About 1,300 hunters took part in the opening weekend of the duck hunting season in Victoria, fewer than normal, according to the Game Management Authority, which regulates game hunting in the state.
- Duck hunter numbers were down because fewer wetlands were open to hunting, according to the Game Management Authority and the Sporting Shooters Association
- Anti-duck hunting activists say hunter numbers are in decline because the pursuit no longer appeals to society
- Drones are being used to monitor the behaviour of hunters and protesters this season
Game Management Authority CEO Graeme Ford said numbers were down on an average season.
“It’s a reflection of the dry conditions and lower number of wetlands that were opened to hunters,” Mr Ford said.
Anti-duck hunting activists say it was the biggest drop in numbers they had seen in more than three decades.
“Our rescue team outnumbered the shooters,” said Laurie Levey, campaign director of the Coalition Against Duck Shooting.
“It’s the quietest opening we have ever experienced in 33 years. Lake Cullen [in Victoria’s north] in the past would have attracted thousands of shooters but that’s all gone now.”
Justin Law from the Sporting Shooters Association of Victoria said it was hard to estimate the number of hunters on the opening weekend.
“We don’t have exact numbers. It’s very difficult to know exactly where everybody goes because there are so many wetlands,” he said.
“However, some of the traditional areas were down a little bit on numbers this year I think.”
Mr Law agreed with Mr Ford that the dry conditions were responsible for the low numbers.
“The restrictions on the season including a lot of wetland closures, which were brought about for the dry conditions, meant fewer hunting opportunities for hunters.”
Is duck hunting in decline?
But Mr Levey said killing animals as a sport no longer appealed to today’s society.
“Duck shooting is a violent, cruel, antisocial activity that really has no place in the 21st century.
“The number of duck shooters when we first started in 1986 were about 100,000 to today where there are only around 14,000.
“This may be the last season of duck hunting we’ll see.”
Mr Law said the pursuit was still popular and was not dying out.
“We are still seeing an increase in game [bird] licences,” he said.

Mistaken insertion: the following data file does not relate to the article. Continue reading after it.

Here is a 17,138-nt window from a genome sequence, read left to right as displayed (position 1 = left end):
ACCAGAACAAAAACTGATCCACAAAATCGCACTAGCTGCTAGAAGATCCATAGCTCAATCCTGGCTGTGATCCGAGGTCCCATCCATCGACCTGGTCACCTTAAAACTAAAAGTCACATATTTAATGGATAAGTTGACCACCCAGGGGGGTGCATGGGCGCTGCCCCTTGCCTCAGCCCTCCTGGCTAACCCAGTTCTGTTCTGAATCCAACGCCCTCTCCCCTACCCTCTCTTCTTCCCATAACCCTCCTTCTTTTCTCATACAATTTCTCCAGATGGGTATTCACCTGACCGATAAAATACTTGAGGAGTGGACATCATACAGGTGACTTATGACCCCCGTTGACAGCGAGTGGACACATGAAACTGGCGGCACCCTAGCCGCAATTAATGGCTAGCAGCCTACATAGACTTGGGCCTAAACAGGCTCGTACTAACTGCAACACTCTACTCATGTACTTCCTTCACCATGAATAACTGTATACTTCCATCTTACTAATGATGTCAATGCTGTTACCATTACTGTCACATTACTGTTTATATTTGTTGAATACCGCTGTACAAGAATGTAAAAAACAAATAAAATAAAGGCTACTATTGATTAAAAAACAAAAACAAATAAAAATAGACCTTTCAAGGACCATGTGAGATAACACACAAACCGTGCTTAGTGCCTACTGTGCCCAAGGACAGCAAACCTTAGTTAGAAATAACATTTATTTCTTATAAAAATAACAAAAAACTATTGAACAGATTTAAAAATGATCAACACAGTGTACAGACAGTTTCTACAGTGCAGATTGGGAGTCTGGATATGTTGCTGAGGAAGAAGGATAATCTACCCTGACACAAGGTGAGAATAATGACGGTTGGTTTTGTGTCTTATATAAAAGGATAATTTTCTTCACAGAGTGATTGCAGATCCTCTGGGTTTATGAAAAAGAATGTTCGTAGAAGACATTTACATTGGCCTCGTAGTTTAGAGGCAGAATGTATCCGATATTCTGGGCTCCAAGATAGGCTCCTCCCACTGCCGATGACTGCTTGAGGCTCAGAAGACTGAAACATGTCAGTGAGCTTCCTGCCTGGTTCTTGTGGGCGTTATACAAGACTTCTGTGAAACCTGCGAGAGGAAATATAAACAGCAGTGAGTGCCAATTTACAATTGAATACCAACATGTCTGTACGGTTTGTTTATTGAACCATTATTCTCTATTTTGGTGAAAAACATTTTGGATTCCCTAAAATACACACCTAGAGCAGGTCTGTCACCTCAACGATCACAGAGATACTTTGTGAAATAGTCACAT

“We have over 26,000 licensed duck hunters on our books, [but] there’s no doubt there’s a portion of the community that finds the sport unacceptable,” he said.
“It’s a contested space so that’s why we need to make it a practice that happens in a way the community does find acceptable.
“We don’t consider duck hunting a sport, but a cultural pursuit; hunters hunt because they want to put food on their family table.”
Banned in other states
The recreational shooting of ducks, which are native, has been outlawed in New South Wales, Queensland and Western Australia.
In Victoria, pressure in mounting on the State Government to follow suit.
In 2017, hundreds of protected ducks were killed at the Koorangie State Game Reserve near Kerang, just a week after Victoria’s duck hunting season opened.
The incident sparked outrage, and the Game Management Authority was criticised for its inability to control hunters.
The State Government has since made sweeping changes to the sport: closing a number of wetlands to hunters, forcing them to harvest breast meat from the duck, and protecting the blue-winged shoveler.
Drones used to monitor hunters and activists
The Game Management Authority is using drones this season to track hunters’ and activists’ behaviour.
“It helped us see hunters where they may have been clashes with protesters and we were also able to send our compliance officers out to where hunters were,” Mr Ford said.
There were 37 offences over the opening weekend, including hunting without a licence and failing to retrieve hunted birds.
Mr Law said protesters were intimidating to hunters.
“Traditionally popular wetlands are heavily targeted by protesters so I think a lot of people avoided those areas.”